Last Updated: November 2023

The SDM family risk assessment classifies families into low, moderate, high, or very high risk categories according to the likelihood of future child protective services involvement for alleged child abuse or neglect. By completing the risk assessment, the worker obtains an objective appraisal of the likelihood that a family will come to the attention of child protection for allegations of maltreatment to a child in the next 12 to 24 months. The difference between risk levels is substantial. Families classified as high risk have significantly higher rates of subsequent referral and substantiation than families classified as low risk, and they are more often involved in abuse or neglect incidents that require more intensive agency involvement (e.g., child removal).

When risk is clearly defined and objectively quantified, the choice between serving one family or another is simplified: agency resources may be targeted to families at higher risk families because of the greater potential to reduce subsequent CPS involvement and, ideally, maltreatment.

The current risk assessment is based on research on investigations with substantiated or inconclusive alligations of abuse or neglect, which examined the relationships between family characteristics and the outcomes of subsequent substantiated child protective services referrals, investigations, substantiations, and placements. The tool does not predict recurrence but simply assesses whether a family shares characteristics with other familes who are more or less likely to have subsequent child protective services involvement.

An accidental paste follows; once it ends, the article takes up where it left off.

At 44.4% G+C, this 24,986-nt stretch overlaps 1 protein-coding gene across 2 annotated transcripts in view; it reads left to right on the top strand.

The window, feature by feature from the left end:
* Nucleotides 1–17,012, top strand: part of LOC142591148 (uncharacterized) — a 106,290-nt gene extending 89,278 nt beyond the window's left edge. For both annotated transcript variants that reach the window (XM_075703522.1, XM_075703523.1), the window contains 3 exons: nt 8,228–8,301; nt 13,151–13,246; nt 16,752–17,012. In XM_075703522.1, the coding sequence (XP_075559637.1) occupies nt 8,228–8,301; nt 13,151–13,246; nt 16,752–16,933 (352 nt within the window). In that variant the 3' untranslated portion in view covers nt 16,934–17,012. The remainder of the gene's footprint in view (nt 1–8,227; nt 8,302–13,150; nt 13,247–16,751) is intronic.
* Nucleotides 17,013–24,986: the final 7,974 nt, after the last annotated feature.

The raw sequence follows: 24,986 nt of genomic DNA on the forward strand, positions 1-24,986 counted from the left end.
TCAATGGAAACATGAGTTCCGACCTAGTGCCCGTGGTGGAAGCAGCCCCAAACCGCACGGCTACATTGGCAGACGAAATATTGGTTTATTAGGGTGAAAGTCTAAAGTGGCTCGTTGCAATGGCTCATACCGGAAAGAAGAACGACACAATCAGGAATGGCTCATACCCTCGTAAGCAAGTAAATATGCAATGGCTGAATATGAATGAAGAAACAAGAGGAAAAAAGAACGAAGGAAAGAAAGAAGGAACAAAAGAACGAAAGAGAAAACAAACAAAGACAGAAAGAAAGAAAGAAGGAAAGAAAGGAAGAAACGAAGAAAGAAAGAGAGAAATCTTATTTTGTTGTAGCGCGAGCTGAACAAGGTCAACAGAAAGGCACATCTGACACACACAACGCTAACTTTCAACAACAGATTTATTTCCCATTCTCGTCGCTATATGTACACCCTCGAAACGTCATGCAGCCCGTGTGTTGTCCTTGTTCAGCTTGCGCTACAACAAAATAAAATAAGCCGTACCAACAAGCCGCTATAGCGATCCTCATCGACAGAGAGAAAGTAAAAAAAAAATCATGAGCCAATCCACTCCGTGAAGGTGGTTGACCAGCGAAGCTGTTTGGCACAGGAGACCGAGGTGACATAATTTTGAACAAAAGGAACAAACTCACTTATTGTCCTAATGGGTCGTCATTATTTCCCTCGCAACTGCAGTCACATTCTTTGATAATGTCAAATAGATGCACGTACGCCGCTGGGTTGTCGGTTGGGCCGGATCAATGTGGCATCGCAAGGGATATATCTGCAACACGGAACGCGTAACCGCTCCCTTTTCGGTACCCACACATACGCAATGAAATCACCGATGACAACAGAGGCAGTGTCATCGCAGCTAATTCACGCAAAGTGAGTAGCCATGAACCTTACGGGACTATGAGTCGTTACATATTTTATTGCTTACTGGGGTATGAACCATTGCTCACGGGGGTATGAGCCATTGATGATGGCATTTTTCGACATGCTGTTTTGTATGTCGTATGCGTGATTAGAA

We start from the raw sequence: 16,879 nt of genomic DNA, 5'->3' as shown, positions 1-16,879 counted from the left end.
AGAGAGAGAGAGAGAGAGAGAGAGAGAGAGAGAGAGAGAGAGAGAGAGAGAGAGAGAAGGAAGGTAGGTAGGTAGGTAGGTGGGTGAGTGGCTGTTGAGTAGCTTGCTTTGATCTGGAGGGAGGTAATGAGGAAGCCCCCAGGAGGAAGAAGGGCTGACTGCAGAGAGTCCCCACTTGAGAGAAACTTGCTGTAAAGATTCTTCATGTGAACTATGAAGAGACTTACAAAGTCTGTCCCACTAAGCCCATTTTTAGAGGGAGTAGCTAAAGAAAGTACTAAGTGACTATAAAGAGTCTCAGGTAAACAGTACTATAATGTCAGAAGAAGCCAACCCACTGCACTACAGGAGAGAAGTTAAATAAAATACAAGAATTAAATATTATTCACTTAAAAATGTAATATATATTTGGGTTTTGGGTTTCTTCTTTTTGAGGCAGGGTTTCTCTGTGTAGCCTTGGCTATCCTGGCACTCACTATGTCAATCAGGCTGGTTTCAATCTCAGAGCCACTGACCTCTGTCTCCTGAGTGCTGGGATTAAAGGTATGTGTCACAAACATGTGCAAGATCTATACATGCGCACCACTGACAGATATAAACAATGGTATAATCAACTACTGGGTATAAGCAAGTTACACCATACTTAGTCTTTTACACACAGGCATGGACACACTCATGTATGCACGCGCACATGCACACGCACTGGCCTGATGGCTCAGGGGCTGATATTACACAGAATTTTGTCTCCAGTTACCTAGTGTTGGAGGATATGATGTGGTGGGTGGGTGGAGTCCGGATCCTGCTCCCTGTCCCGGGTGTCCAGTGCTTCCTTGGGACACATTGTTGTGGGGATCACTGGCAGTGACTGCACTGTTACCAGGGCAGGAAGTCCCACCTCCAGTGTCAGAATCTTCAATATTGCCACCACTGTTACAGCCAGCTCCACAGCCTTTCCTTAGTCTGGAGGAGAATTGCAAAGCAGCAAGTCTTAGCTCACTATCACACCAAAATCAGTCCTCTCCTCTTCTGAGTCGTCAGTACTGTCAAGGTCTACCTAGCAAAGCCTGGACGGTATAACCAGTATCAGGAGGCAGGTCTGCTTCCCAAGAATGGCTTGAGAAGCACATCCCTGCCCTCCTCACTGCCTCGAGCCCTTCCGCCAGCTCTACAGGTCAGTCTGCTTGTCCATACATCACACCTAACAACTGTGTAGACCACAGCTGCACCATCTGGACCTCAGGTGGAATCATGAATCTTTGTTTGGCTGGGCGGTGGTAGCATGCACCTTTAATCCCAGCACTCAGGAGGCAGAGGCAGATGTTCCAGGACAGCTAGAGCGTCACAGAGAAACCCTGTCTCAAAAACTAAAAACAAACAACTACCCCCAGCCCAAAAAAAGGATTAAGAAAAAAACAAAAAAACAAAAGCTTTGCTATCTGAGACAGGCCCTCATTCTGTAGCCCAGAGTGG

Which Cases

Required for all substantiated and inconclusive referrals; also recommended to be completed on unfounded referrals.

No SDM risk assessment should be completed for the following in person responses:

  • An incident involving only a third-party perpetrator of sexual exploitation with no allegations regarding the caregiver;
  • An investigation of child fatality suspected to be a result of abuse or neglect AND there are no remaining minor children in the household; or
  • A referral regarding allegations in an out-of-home care setting.
  • New assigned referrals on open cases.

The social worker who is responding to the referral.


After the safety assessment has been completed and the worker has reached a conclusion regarding the allegation AND prior to the decision to promote to a case or close without continuing services. This is no later than 30 days from the first face-to-face contact.

For children in out-of-home care with a “return home” goal, if a second parent living in a separate household will receive child welfare services, complete a baseline risk assessment within 30 days of identifying that parent. (Note: This risk assessment is completed within a case in webSDM.)


The SDM risk level identifies the likelihood of a household's future child protective services involvement for alleged child abuse or neglect. When considered alongside the SDM Safety Assessment, it can guide the decision of which families may most benefit from post-investigation services. SDM policy also recommends minimum contact frequency standards for open cases based on risk (see Section VI of this manual).